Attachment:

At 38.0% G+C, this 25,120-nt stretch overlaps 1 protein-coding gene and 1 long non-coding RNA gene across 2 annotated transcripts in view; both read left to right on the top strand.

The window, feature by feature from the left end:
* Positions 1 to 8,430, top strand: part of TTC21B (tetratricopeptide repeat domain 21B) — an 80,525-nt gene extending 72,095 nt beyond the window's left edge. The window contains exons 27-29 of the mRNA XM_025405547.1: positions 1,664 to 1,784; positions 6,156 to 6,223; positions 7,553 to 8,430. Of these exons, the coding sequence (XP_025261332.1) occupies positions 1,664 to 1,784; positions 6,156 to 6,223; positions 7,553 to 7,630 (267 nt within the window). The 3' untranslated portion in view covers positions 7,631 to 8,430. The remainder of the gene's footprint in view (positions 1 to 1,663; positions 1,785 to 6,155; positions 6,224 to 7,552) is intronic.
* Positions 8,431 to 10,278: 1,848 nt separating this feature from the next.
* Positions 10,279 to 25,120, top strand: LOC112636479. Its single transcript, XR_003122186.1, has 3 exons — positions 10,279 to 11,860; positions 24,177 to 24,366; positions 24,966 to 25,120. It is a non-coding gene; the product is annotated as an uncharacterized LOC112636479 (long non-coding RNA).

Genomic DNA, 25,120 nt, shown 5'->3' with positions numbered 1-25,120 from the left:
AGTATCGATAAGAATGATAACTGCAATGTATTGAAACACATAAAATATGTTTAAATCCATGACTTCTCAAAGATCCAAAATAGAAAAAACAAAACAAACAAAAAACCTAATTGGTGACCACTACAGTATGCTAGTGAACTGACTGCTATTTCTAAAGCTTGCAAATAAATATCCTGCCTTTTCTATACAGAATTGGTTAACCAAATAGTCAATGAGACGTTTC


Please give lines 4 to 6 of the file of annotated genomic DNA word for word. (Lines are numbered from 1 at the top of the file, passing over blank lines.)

* Positions 8,431 to 10,278: 1,848 nt separating this feature from the next.
* Positions 10,279 to 25,120, top strand: LOC112636479. Its single transcript, XR_003122186.1, has 3 exons — positions 10,279 to 11,860; positions 24,177 to 24,366; positions 24,966 to 25,120. It is a non-coding gene; the product is annotated as an uncharacterized LOC112636479 (long non-coding RNA).

Genomic DNA, 25,120 nt, shown 5'->3' with positions numbered 1-25,120 from the left: